In one preferred arrangement, the beam supporting the turning bar is hollow and is provided with one or more liquid chambers into which heated or cooled water is passed so that a portion of the beam either expands or contracts relative to the other portion and thereby forces are applied to the turning bars to either straighten or to increase or decrease the curvature. Accurate measuring devices are utilized along the length of the turning bar and as a function of these measurements, a correcting bending force is applied such as by changing the temperature of the liquid flowing through the chambers of the supporting beam.
Other objects, advantages and features will become more apparent with the teaching of the principles of the invention in connection with the disclosure of the preferred embodiments thereof in the specification, claims and drawings, in which:
FIG. 1 is a vertical sectional view, shown somewhat schematically, viewing the beginning end of the forming section of a papermaking machine in a cross machine direction;
FIG. 2 is a fragmentary sectional view taken through a supporting beam and a portion of the measuring device for supporting a turning bar for a twin wire papermaking machine;
FIG. 3 is a fragmentary sectional view, shown somewhat schematically, of a deflection measuring device;
FIG. 4 is a fragmentary sectional view, shown somewhat schematically, of a deflection measuring device; and
FIG. 5 is a vertical sectional view of another form of cross machine deflection control for turning bars in a twin wire former.
As illustrated in FIG. 1, twin forming wires 10 and 11 are guided into an initial forming throat as indicated by the arrow 12. Paper machine stock is directed into the throat in a slurry by the slice 13 of a headbox.
For guiding the wires into the throat, turning bars are employed with turning bars 14 and 15 supporting and guiding the wire 10. Turning bars 16 and 17 guide the wire 11 into the throat. As will be observed, these bars permit control of the wire and the bringing of the formation zone of the throat close to the slice requiring less space than supporting breast rolls would require.
The turning bars 14 and 15 are supported on a cross machine beam 18 and the turning bars 16 and 17 are supported on a cross machine beam 19. Each of the beams is provided with means for applying bending forces, or in other words controlling their deflection to thereby control the deflection of the turning bars. If the bars are to be absolutely straight in a cross machine direction, the beams are maintained straight, whereas if a crown is to be placed on the bars to cause a spreading force to be applied to the wires, the beams will cause that crown to curve. Also, if forces and temperature differences will cause the turning bars to be inaccurate in a cross machine direction, the beams will have forces applied thereto to insure that the turning bars have the correct cross machine posture and perhaps even a negative crown may be desired.
In one form, the beam may have mechanical devices to apply bending forces along its length, but in a preferred arrangement2 the bending forces are applied internally by temperature control of the beam along its length. As will be seen from the beam 18, it includes an outer shell 24 and an inner shell 26 with the shells defining a hollow chamber 30 therebetween, the chamber being generally annular in shape.
The beam 19 includes an outer shell 25 and inner shell 27 spaced therefrom to define a hollow annular chamber 34 therebetween.
The chambers are divided so that when liquid flows through the chamber, it affects only a portion of the beam to cause an expansion or contraction of the metal thereby generating a bending effect.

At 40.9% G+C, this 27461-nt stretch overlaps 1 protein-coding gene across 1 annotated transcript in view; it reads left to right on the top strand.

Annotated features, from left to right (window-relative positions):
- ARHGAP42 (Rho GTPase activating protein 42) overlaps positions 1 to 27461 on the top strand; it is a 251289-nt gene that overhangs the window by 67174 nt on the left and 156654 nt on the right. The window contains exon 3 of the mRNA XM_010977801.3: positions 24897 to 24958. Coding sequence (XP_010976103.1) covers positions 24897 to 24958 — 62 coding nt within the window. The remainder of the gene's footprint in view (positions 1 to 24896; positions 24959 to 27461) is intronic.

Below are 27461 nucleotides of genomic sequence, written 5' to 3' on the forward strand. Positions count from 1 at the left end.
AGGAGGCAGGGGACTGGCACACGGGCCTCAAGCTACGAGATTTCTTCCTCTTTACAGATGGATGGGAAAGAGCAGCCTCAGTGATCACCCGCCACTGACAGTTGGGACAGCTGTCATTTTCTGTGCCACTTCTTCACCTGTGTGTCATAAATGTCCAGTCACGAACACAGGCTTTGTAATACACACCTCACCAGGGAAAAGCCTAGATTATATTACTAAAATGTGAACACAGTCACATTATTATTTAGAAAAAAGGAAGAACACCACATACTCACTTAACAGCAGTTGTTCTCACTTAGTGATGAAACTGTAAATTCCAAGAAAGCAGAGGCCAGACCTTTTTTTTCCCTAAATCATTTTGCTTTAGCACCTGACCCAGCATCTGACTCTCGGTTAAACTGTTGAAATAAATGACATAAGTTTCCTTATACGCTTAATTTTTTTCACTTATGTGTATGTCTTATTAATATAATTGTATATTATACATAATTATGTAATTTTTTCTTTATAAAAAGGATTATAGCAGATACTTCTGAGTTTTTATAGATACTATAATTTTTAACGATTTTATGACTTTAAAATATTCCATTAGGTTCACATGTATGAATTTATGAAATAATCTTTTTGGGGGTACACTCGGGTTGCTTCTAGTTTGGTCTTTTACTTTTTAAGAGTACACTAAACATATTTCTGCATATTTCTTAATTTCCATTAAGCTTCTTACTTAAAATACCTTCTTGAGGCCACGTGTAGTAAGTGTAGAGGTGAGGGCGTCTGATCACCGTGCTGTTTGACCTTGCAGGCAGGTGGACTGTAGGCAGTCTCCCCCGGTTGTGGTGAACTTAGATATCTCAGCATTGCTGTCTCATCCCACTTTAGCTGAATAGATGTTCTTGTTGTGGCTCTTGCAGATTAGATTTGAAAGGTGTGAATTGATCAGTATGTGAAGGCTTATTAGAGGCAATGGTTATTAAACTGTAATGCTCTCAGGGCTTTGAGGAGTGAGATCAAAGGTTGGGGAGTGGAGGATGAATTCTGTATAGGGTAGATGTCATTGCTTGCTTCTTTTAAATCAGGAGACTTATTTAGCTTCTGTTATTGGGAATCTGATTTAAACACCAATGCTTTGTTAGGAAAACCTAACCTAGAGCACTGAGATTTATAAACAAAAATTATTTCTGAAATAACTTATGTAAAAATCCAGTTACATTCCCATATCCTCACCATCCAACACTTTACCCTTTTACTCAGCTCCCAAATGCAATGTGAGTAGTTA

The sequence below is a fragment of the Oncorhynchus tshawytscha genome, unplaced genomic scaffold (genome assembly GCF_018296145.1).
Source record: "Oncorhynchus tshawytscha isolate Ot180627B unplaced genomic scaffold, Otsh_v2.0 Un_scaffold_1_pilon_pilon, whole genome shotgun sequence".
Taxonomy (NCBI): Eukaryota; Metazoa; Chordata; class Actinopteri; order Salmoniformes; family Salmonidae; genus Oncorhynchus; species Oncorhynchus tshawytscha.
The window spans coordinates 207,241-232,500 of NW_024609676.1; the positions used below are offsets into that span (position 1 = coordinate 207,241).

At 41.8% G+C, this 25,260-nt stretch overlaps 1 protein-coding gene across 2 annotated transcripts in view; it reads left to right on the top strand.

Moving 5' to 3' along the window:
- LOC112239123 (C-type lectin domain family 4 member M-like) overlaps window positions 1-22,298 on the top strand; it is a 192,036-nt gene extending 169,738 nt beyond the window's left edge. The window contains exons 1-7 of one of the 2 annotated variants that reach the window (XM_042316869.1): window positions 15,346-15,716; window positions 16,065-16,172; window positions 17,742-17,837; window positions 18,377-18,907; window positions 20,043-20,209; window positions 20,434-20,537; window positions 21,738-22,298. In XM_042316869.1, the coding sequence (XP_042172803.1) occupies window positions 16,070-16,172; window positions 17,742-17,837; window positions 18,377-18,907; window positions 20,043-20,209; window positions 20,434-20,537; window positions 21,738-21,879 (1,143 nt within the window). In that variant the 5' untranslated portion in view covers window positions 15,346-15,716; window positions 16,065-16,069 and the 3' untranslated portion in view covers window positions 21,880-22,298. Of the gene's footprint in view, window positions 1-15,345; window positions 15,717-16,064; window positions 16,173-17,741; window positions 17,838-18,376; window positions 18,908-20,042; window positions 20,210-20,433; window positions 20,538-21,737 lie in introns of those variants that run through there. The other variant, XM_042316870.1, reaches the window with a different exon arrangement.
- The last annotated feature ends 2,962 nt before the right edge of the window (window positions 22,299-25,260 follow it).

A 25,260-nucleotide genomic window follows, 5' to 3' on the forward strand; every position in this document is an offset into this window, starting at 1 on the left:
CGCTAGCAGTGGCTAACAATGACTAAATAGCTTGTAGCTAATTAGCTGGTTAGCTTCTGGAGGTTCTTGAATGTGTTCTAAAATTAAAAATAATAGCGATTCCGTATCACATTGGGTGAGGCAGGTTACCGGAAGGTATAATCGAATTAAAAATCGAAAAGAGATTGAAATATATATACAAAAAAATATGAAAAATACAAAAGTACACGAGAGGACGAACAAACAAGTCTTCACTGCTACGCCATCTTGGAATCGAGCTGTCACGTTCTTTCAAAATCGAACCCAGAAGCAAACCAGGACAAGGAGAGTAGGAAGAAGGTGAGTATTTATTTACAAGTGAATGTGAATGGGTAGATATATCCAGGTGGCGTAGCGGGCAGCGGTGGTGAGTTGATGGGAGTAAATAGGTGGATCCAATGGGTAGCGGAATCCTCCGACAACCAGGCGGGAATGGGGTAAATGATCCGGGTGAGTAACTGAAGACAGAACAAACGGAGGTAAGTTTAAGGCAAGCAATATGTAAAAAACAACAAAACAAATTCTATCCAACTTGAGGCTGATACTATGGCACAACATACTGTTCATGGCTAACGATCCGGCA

As will be seen in FIG. 1, the chamber 30 has barriers 28 and 29 placed therein so that the lower portion of the chamber 31 is isolated from the upper portion.
For the beam 19 shown on the right in FIG. 1, barriers 32 and 33 are placed so that the annular chamber 34 has a lower portion 35.
The upper chamber 30 of the beam 18 is supplied with liquid by a liquid supply line 18a. This liquid supply line may take the form of dual lines for the flow of liquid into the chamber 30 and the flow of liquid out so as to bring the chamber 30 to a predetermined temperature.
The other beam 19 also has the upper chamber 34 connected to a liquid supply 19a with a similar liquid return so as to maintain the upper portion of the chamber at a predetermined temperature or to change the temperature during operation of the machine.
While in a simplified form only liquid may be supplied to the upper chamber 30, it is also possible to supply liquid to the lower chamber 31 of the beam 18 and to the lower chamber 35 of the beam 19. Liquid of a constant temperature may be supplied to the lower chambers 31 and 35 whereas the liquid to the upper chambers 30 and 34 may be changed in accordance with the amount desired to create a crowning or bending force on the turning bars. Or, conversely, the upper chambers 30 and 34 may be supplied with a liquid at a fixed temperature whereas the liquid supplied to the lower chambers 31 and 35 may be varied to control the bending force on the beam. The lower chamber 31 may be supplied through a line shown schematically at 18b and the lower chamber of the beam 19 may be supplied through a lower line shown schematically at 19b.
It is also contemplated that the bending force which needs to be applied to the beam can be obtained by a temperature differential between the liquid in the chamber 30 and the chamber 31 so that one chamber may have chilled liquid supplied thereto and the other a heated liquid. On the other hand, both liquids may be heated with a predetermined differential in temperature obtained. The differential in temperature will cause the bending of the beam and hence the bending of the turning bars 14 and 15. For example, if the lower chamber 31 is maintained at a higher temperature than the upper chamber 30, the beam will bend downwardly or cause a crown at the center of the machine. If conversely, the upper chamber 30 is maintained at a higher temperature than the lower chamber 31, then the beam will tend to have a negative crown and to bow upwardly in the center. It is understood that the ends of the beam will be rigidly supported on framework.